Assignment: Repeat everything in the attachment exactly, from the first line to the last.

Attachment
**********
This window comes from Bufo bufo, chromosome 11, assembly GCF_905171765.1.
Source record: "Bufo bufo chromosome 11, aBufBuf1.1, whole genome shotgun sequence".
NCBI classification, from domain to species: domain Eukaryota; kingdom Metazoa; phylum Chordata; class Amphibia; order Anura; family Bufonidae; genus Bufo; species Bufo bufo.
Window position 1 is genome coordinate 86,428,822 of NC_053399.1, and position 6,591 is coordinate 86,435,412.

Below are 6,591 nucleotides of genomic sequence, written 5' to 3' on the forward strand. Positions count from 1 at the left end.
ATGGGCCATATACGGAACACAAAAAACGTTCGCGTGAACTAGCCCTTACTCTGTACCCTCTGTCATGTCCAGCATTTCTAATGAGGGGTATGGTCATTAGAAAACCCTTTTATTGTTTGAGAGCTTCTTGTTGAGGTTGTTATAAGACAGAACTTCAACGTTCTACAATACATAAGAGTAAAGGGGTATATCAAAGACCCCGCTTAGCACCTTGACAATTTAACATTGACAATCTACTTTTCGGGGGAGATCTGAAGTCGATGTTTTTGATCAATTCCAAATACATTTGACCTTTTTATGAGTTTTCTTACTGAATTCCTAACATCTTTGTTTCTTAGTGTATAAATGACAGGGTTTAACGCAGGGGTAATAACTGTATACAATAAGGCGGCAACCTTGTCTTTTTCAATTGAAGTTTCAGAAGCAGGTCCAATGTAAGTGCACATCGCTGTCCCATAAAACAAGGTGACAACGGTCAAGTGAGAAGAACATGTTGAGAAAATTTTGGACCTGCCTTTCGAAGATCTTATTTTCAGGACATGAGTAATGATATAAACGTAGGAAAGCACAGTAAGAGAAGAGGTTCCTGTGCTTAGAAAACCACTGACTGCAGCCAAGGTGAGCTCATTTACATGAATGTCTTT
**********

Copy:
This window comes from Bufo bufo, chromosome 11, assembly GCF_905171765.1.
Source record: "Bufo bufo chromosome 11, aBufBuf1.1, whole genome shotgun sequence".
NCBI classification, from domain to species: domain Eukaryota; kingdom Metazoa; phylum Chordata; class Amphibia; order Anura; family Bufonidae; genus Bufo; species Bufo bufo.
Window position 1 is genome coordinate 86,428,822 of NC_053399.1, and position 6,591 is coordinate 86,435,412.

Below are 6,591 nucleotides of genomic sequence, written 5' to 3' on the forward strand. Positions count from 1 at the left end.
ATGGGCCATATACGGAACACAAAAAACGTTCGCGTGAACTAGCCCTTACTCTGTACCCTCTGTCATGTCCAGCATTTCTAATGAGGGGTATGGTCATTAGAAAACCCTTTTATTGTTTGAGAGCTTCTTGTTGAGGTTGTTATAAGACAGAACTTCAACGTTCTACAATACATAAGAGTAAAGGGGTATATCAAAGACCCCGCTTAGCACCTTGACAATTTAACATTGACAATCTACTTTTCGGGGGAGATCTGAAGTCGATGTTTTTGATCAATTCCAAATACATTTGACCTTTTTATGAGTTTTCTTACTGAATTCCTAACATCTTTGTTTCTTAGTGTATAAATGACAGGGTTTAACGCAGGGGTAATAACTGTATACAATAAGGCGGCAACCTTGTCTTTTTCAATTGAAGTTTCAGAAGCAGGTCCAATGTAAGTGCACATCGCTGTCCCATAAAACAAGGTGACAACGGTCAAGTGAGAAGAACATGTTGAGAAAATTTTGGACCTGCCTTTCGAAGATCTTATTTTCAGGACATGAGTAATGATATAAACGTAGGAAAGCACAGTAAGAGAAGAGGTTCCTGTGCTTAGAAAACCACTGACTGCAGCCAAGGTGAGCTCATTTACATGAATGTCTTT